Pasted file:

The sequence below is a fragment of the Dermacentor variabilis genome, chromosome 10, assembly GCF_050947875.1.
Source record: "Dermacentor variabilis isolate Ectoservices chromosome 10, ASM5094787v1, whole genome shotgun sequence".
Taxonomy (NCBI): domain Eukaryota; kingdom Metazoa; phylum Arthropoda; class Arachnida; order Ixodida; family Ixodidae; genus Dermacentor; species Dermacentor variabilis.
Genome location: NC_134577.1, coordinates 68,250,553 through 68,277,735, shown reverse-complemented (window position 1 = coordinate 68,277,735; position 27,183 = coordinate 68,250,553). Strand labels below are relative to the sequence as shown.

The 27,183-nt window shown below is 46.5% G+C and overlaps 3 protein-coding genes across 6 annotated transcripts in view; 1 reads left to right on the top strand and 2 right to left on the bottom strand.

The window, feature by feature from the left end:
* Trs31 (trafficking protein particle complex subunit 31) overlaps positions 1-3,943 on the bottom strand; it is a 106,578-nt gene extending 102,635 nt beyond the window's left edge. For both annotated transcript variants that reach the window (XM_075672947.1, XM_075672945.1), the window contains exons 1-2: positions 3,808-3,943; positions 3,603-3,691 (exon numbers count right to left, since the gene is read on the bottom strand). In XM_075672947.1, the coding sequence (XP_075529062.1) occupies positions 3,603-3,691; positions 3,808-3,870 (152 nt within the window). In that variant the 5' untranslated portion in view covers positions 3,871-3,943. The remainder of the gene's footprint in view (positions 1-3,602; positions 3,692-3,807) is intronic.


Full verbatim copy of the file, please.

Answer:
The sequence below is a fragment of the Dermacentor variabilis genome, chromosome 10, assembly GCF_050947875.1.
Source record: "Dermacentor variabilis isolate Ectoservices chromosome 10, ASM5094787v1, whole genome shotgun sequence".
Taxonomy (NCBI): domain Eukaryota; kingdom Metazoa; phylum Arthropoda; class Arachnida; order Ixodida; family Ixodidae; genus Dermacentor; species Dermacentor variabilis.
Genome location: NC_134577.1, coordinates 68,250,553 through 68,277,735, shown reverse-complemented (window position 1 = coordinate 68,277,735; position 27,183 = coordinate 68,250,553). Strand labels below are relative to the sequence as shown.

The 27,183-nt window shown below is 46.5% G+C and overlaps 3 protein-coding genes across 6 annotated transcripts in view; 1 reads left to right on the top strand and 2 right to left on the bottom strand.

The window, feature by feature from the left end:
* Trs31 (trafficking protein particle complex subunit 31) overlaps positions 1-3,943 on the bottom strand; it is a 106,578-nt gene extending 102,635 nt beyond the window's left edge. For both annotated transcript variants that reach the window (XM_075672947.1, XM_075672945.1), the window contains exons 1-2: positions 3,808-3,943; positions 3,603-3,691 (exon numbers count right to left, since the gene is read on the bottom strand). In XM_075672947.1, the coding sequence (XP_075529062.1) occupies positions 3,603-3,691; positions 3,808-3,870 (152 nt within the window). In that variant the 5' untranslated portion in view covers positions 3,871-3,943. The remainder of the gene's footprint in view (positions 1-3,602; positions 3,692-3,807) is intronic.